NYC Movie Roundup: September 6, 2014

Words: Rob DeStefano

Summer blockbuster season is over, but it’s still too warm for Oscar releases, so what the hell is worth seeing in theaters right now? Here’s our weekend guide to prevent you from aimlessly scrolling through Netflix – it is about time they expand their selection.

IFC Theater
323 Avenue of the Americas, New York 10014

Pick: Starred Up


Don’t let the director David Mackenzie’s previous filmography turn you off (I’m looking at you Spread, starring Ashton Kutcher). Starred Up is an entirely captivating prison thriller, tracking the incarceration of 19-year-old Eric Love (Jack O’Connell) by means of his acquaintanceship with a ruthless officer, a peace-pushing therapist Oliver (Rupert Friend), and his estranged, fellow inmate father Neville Love (Ben Mendelsohn). O’Connell delivers an explosively aggressive and troubled performance – he’s absolutely perfect in the role. The film knows exactly how to add just the right amount of stylish flare without ever bogging down its core.

Why the big screen treatment? An intense ride that is best experienced in a theater’s setting. Watch its trailer.

Showtimes: Saturday & Sunday September 6/7: 12:35pm, 3:30, 9:55 read more

Review: The One I Love

Words: Rob DeStefano

Seeing Double This Year?

Minor spoilers ahead.

In March of last year, a terrorist attack on the White House trapped the President and his particularly heroic guard, resulting in a fight for survival: the fate of the great nation resting on the broad shoulders of these two men. Four months later, June of 2013, a terrorist attack on the White House trapped the President and his particularly courageous guard, resulting in a fight for survival: the fate of the great nation resting on the sturdy shoulders of these two men. This year-in-film has not yet echoed additional iterations of Olympus Has Fallen or White House Down, but trends in story or thematic investigation are not uncommon in the medium. While those two action films serve as loud, unmissable examples, the filmmakers of 2014 have decided to expertly spiral into identity crisis, some of which express a clear proclivity for doppelgangers.

Confronting this notion since his earliest work, Polanski’s adaptation of Venus in Fur is one continuous and devilish charade between opposing sexes, and by the film’s end, it’s hard to differentiate the two, despite their most pronounced variances. The Jake Gyllenhaal platform, Enemy, and Richard Ayoade’s steampunkish The Double, both allow their central figures to square off against, themselves. And on a larger scale, this summer’s disciplined blockbuster, X-Men: Days of Future Past, addressed this self-inspection by way of time travel: what would you tell your younger self if you came face to face? Despite dealing with similar agendas, and being released in a near successive fashion, all of these films retained genuine singularity, both in their narratives – the vessels for the inner skirmishes – and in their visual execution. Slightly expecting The One I Love to flirt with sameness or prove exhaustive, my assumptions were dismantled. read more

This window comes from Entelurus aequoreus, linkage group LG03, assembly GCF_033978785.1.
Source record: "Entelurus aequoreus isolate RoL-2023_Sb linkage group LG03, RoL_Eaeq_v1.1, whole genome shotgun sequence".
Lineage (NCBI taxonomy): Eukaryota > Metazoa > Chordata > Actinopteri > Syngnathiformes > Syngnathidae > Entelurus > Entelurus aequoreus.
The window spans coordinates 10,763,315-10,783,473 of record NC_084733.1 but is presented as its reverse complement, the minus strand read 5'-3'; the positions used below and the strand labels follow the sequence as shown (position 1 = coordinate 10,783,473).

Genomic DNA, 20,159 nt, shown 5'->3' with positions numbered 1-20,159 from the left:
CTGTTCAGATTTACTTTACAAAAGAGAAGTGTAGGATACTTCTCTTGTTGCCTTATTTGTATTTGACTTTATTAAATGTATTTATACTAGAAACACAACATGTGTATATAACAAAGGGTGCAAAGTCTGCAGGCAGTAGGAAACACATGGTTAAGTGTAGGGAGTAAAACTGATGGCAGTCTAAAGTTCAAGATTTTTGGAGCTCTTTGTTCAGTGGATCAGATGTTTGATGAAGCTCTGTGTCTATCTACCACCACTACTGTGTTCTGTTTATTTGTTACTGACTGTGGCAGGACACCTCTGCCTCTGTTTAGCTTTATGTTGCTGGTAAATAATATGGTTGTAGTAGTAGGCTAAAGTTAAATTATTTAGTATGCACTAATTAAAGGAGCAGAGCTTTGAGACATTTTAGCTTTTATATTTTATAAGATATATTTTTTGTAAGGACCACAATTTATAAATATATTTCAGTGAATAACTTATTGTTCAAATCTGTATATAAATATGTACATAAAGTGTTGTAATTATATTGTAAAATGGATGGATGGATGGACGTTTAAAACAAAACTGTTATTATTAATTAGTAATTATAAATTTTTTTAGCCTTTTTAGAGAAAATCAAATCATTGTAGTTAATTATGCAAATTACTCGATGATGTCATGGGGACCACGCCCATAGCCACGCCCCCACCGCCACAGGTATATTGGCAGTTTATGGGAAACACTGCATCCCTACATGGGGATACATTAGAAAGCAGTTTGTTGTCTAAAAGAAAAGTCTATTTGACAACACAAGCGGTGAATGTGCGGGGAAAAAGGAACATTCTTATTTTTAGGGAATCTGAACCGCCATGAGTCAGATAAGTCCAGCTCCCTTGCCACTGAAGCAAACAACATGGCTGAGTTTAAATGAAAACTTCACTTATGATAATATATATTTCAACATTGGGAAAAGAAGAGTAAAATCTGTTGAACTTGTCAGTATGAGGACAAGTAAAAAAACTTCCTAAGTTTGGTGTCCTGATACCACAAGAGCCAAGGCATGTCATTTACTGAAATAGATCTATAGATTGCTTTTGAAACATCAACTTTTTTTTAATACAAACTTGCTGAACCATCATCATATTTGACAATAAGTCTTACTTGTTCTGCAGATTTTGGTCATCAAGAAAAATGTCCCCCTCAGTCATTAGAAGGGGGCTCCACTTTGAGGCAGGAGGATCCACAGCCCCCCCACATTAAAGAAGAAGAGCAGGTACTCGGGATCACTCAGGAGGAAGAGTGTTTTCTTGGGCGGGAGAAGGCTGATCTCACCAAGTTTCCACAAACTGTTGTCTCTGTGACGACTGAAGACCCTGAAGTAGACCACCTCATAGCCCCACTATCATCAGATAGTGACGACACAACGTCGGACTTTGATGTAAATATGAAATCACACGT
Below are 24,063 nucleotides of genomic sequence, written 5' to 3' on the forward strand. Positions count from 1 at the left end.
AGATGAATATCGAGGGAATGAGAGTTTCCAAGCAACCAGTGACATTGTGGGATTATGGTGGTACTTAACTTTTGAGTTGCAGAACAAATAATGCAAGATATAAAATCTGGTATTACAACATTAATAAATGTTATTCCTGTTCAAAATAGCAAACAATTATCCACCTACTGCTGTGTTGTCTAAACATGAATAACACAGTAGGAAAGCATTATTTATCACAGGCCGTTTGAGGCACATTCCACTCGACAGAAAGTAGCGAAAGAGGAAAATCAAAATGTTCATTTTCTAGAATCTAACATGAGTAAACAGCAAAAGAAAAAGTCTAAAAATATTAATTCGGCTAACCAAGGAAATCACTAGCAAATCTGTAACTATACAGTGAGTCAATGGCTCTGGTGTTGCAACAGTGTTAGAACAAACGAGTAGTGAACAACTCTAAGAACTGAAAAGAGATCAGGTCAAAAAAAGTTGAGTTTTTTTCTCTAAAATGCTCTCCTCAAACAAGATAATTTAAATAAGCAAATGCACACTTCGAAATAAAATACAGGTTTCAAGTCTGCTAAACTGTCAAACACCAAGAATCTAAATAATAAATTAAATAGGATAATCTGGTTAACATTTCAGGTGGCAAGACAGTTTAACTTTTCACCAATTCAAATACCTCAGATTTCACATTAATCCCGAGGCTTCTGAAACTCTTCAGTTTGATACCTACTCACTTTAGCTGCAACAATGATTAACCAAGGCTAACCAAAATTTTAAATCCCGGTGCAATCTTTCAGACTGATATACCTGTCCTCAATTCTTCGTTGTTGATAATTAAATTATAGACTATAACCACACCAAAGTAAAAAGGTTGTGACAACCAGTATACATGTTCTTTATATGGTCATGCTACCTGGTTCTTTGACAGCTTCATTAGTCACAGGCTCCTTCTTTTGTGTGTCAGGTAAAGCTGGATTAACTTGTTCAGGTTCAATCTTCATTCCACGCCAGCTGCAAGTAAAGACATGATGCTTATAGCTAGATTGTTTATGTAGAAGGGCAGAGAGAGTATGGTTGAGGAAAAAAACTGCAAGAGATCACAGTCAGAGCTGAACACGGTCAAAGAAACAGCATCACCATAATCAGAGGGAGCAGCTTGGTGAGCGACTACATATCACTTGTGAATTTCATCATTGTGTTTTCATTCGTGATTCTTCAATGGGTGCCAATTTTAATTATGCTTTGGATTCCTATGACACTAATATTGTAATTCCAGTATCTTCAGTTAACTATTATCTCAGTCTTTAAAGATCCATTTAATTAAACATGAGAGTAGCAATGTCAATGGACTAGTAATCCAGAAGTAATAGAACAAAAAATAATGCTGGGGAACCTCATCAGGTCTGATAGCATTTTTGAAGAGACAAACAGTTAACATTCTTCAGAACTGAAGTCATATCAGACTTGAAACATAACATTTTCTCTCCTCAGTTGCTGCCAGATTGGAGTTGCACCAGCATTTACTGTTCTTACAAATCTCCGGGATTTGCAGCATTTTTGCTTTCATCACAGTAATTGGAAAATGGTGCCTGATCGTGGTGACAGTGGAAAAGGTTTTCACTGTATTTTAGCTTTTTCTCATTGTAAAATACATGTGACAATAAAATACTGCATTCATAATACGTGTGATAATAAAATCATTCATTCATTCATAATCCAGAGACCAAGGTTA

Review: Enemy

Words: Rob DeStefano


A library with no late fees encourages movie hoarding: sometimes five movies for five months. There was this one particular dust-collector, an unknown titled The Exploding Girl that came with a nested surprise. About halfway through, the camera briefly, though almost deliberately, isolated an actress. She was a friend of mine. Granted, it was a non-speaking role, but what was she doing here? She wasn’t “in the business” nor had she any aspirations to become a performer, at least not to my knowledge. Bumping into someone at the grocery store? A common phenomenon. Picking up a movie you’ve never heard of and finding a friend in it? Startling, confusing, and comical.

Now what if I saw myself on the screen? That would probably remove the humor from it. What might be more unnerving than the multitude of questions I would have is the singular answer behind it all. This is the set-up for Denis Villeneuve’s latest feature, Enemy, which puts his character through a psychological nightmare in search of some maybe unattainable truth. The sinister external world, reflective of a character’s inner turmoil, has been a common thread in his previous films. But unlike the strict plot structure that gave support to frayed morals in Prisoners, for example, Villeneuve now takes a strong dive into encompassing ambiguity, making Enemy more of an experiment than a taught and full-fledged mystery.

The collaboration between Jake Gyllenhaal and Villeneuve continues, with the actor playing Adam Bell, a history teacher who seems to have no real connection to his students, and an even more distant rapport with his girlfriend Mary (Meleanie Laurent). A coworker, who apparently has no regard for Adam’s film queue, recommends Where There’s A Will, There’s A Way – a cleverly ominous title. Lo and behold, Adam breaks from his mundane schedule (a quiet dinner with Mary followed by routine sex that always seems to end with interruption) and rents the movie. Right before the credits hit, he notices a bellhop character who is identical in appearance. Adam snags the actor’s name, Anthony St. Claire, and a parallel story begins to unfold. Anthony lacks Adam’s staggering stride and broken confidence; he drives a motorcycle, is married to his expecting wife Helen (Sarah Gadon), and loves blueberries, not the conventional ones, but the organic ones that he can use in his post-workout smoothie. “Damn it, Helen! You bought the wrong blueberries!” Adam resorts to amateur sleuthing to track down this doppelgänger and find an answer to this cosmically unexplained event. read more

Sunday Morning Playlist 1.19.14

Words: Devin Kelly

Lately I’ve been imagining Sunday mornings in different cities. Lazy Sundays in Paris, New Orleans, smaller cities where people don’t show themselves. Here are five songs for a Sunday in a different place than the one you are waking in, five songs that hopefully let you daydream your way into a better place, and then back again.

Belle & Sebastian – “Little Lou, Ugly Jack, Prophet John (feat Norah Jones)”

This song is an old guilty pleasure of mine, and it takes me somewhere, though it’s hard to pinpoint the place. Somewhere outside, sipping a hot drink, reading in the morning, watching people go by. Wake up to this and let the light in, and then maybe play it back at night when you’re trying to go to sleep. read more